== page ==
Economic commentators always reach for historical analogies, and with good reason. For example, those who had studied past banking crises had a much better grasp of what was happening in 2008 than those who hadn’t. But there’s always the question of which analogy to choose.
Right now, many people are harking back to the stagflation of the 1970s. I’ve argued at some length that this is a bad parallel; our current inflation looks very different from what we saw in 1979-80, and probably much easier to end.
There are, however, good reasons to worry that we’re seeing an economic replay of 1914 — the year that ended what some economists call the first wave of globalization, a vast expansion of world trade made possible by railroads, steamships and telegraph cables.
In his 1919 book “The Economic Consequences of the Peace,” John Maynard Keynes — who would later teach us how to understand depressions — lamented what he saw, correctly, as the end of an era, “an extraordinary episode in the economic progress of man.” On the eve of World War I, he wrote, an inhabitant of London could easily order “the various products of the whole earth, in such quantity as he might see fit, and reasonably expect their early delivery upon his doorstep.”
But it was not to last, thanks to “the projects and politics of militarism and imperialism, of racial and cultural rivalries.” Sound familiar?
Keynes was right to see World War I as the end of an era for the global economy. To take one clearly relevant example, in 1913 the Russian empire was a huge wheat exporter; it would be three generations before some of the former republics of the Soviet Union resumed that role. And the second wave of globalization, with its world-spanning supply chains made possible by containerization and telecommunications, didn’t really get going until around 1990.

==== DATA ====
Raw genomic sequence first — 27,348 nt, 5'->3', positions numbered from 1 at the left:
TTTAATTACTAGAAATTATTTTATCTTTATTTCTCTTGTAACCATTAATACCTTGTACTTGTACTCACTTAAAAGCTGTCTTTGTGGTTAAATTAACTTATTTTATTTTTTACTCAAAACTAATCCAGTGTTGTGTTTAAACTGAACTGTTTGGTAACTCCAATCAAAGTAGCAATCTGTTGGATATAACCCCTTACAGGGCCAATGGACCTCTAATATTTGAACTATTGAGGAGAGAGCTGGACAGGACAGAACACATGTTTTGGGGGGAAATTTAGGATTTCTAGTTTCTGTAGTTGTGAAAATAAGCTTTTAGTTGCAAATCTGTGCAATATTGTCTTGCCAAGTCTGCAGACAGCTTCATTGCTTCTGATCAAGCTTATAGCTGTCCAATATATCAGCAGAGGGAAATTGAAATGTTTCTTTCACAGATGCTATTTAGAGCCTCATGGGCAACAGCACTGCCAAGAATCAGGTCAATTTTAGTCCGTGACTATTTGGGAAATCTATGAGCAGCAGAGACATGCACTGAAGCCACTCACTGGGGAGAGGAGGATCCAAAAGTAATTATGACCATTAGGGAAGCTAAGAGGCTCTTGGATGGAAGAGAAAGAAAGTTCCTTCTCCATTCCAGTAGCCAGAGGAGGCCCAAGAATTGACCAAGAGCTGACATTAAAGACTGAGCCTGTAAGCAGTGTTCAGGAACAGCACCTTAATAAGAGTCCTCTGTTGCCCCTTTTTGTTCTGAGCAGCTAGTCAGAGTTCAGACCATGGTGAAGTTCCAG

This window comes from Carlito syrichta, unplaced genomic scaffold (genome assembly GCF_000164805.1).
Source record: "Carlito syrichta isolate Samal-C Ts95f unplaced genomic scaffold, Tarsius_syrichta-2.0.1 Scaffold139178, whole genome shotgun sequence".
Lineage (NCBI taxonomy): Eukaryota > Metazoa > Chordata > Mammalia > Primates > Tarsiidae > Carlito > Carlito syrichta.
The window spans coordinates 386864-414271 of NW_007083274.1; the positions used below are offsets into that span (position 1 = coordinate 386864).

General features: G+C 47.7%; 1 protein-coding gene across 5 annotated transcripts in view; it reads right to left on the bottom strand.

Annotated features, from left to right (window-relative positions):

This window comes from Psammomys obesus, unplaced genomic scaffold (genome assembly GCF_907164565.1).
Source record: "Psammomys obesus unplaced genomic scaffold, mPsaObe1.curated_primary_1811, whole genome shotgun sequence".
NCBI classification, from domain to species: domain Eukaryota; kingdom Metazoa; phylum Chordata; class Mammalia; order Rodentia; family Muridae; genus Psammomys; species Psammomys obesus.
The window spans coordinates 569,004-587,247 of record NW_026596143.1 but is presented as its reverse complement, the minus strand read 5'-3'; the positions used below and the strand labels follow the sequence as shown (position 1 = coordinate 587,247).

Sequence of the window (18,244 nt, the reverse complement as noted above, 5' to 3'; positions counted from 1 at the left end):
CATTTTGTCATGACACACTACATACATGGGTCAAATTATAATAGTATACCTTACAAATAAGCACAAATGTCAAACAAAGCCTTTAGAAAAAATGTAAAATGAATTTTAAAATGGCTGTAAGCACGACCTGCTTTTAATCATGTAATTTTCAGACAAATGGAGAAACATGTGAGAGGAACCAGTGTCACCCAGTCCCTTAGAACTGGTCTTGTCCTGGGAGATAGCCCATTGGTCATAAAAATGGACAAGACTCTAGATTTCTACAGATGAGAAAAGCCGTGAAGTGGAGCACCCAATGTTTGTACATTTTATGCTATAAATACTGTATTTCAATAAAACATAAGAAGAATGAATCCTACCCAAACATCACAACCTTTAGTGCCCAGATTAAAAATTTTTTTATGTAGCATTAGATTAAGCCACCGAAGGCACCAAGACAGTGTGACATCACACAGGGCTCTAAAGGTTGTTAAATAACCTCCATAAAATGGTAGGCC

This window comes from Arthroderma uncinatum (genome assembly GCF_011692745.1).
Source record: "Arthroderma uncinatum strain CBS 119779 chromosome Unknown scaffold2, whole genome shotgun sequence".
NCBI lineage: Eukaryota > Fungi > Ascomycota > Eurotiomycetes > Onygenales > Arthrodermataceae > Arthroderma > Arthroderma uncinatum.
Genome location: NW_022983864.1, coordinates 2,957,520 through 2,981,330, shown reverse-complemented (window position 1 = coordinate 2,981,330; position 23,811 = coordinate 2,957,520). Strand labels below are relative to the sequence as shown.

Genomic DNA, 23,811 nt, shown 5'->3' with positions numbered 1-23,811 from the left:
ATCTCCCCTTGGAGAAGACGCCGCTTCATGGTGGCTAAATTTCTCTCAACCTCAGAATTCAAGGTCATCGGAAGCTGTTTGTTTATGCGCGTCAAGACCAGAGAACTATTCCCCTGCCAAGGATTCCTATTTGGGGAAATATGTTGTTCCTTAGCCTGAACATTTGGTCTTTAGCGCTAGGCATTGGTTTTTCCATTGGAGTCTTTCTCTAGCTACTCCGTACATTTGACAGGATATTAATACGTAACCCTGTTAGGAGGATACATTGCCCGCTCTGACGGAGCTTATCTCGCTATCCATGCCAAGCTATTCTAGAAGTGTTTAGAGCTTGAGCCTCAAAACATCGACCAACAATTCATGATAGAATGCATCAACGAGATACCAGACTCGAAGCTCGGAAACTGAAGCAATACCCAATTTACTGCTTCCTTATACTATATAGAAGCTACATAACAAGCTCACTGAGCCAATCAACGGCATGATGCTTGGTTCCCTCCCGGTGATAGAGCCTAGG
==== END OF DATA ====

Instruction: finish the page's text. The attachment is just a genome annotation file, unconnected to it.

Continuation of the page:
So are we about to see a second deglobalization? The answer, probably, is yes. And while there were important downsides to globalization as we knew it, there will be even starker consequences if, as I and many others fear, we see a significant rollback in world trade.
Why is world trade taking a hit? Vladimir Putin’s botched war of conquest has, of course, meant an end to wheat exports from Ukraine, and it probably cut off much of Russia’s sales, too. It’s not entirely clear how sharply Russia’s exports of oil and natural gas have already been reduced — Europe has been reluctant to impose sanctions on imports of products on which, fecklessly, it allowed itself to become dependent; but the European Union is moving to end that dependence.
Wait, there’s more. You mightn’t have expected Putin’s war to have much of an effect on auto production. But modern cars include a lot of wiring, held in place by a specialized part called a wire harness — and many of Europe’s wire harnesses, it turns out, are made in Ukraine. (In case you’re wondering, most U.S. wire harnesses are made in Mexico.)
Still, Russia’s decision to turn itself into an international pariah probably wouldn’t by itself be enough to drastically reduce world trade — as China, which plays a key role in many supply chains, could if it decided to turn inward.
But while China hasn’t invaded anyone (yet?), there are troubles on that front, too.
Most immediately, China’s Covid response, which was highly successful in the pandemic’s initial stages, is becoming an increasing source of economic disruption. The Chinese government still insists on using homegrown vaccines that don’t work very well, and it’s still responding to outbreaks with draconian lockdowns, which are causing problems not just for China but also for the rest of the world.
Beyond that, what Putin has taught us is that countries run by strongmen who surround themselves with yes-men aren’t reliable business partners. A Chinese confrontation with the West, economic or military, would be wildly irrational — but so was Russia’s invasion of Ukraine. Tellingly, the Ukraine war appears to have led to large-scale capital flight from … China.
So if you’re a business leader right now, surely you’re wondering whether it’s smart to stake your company’s future on the assumption that you’ll keep being able to buy what you need from authoritarian regimes. Bringing production back to nations that believe in the rule of law may raise your costs by a few percent, but the price may be worth it for the stability it buys.
If we are about to see a partial retreat from globalization, will that be a bad thing? Wealthy, advanced economies will end up only slightly poorer than they would have been otherwise; Britain managed to keep growing despite the decline in world trade after 1913. But I’m worried about the impact on nations that have made progress in recent decades but would be desperately poor without access to world markets — nations like Bangladesh, whose economic achievements have depended crucially on its garment exports.
Unfortunately, we’re relearning the lessons of World War I: The benefits of globalization are always at risk from the threat of war and the whims of dictators. To make the world durably richer, we need to make it safer.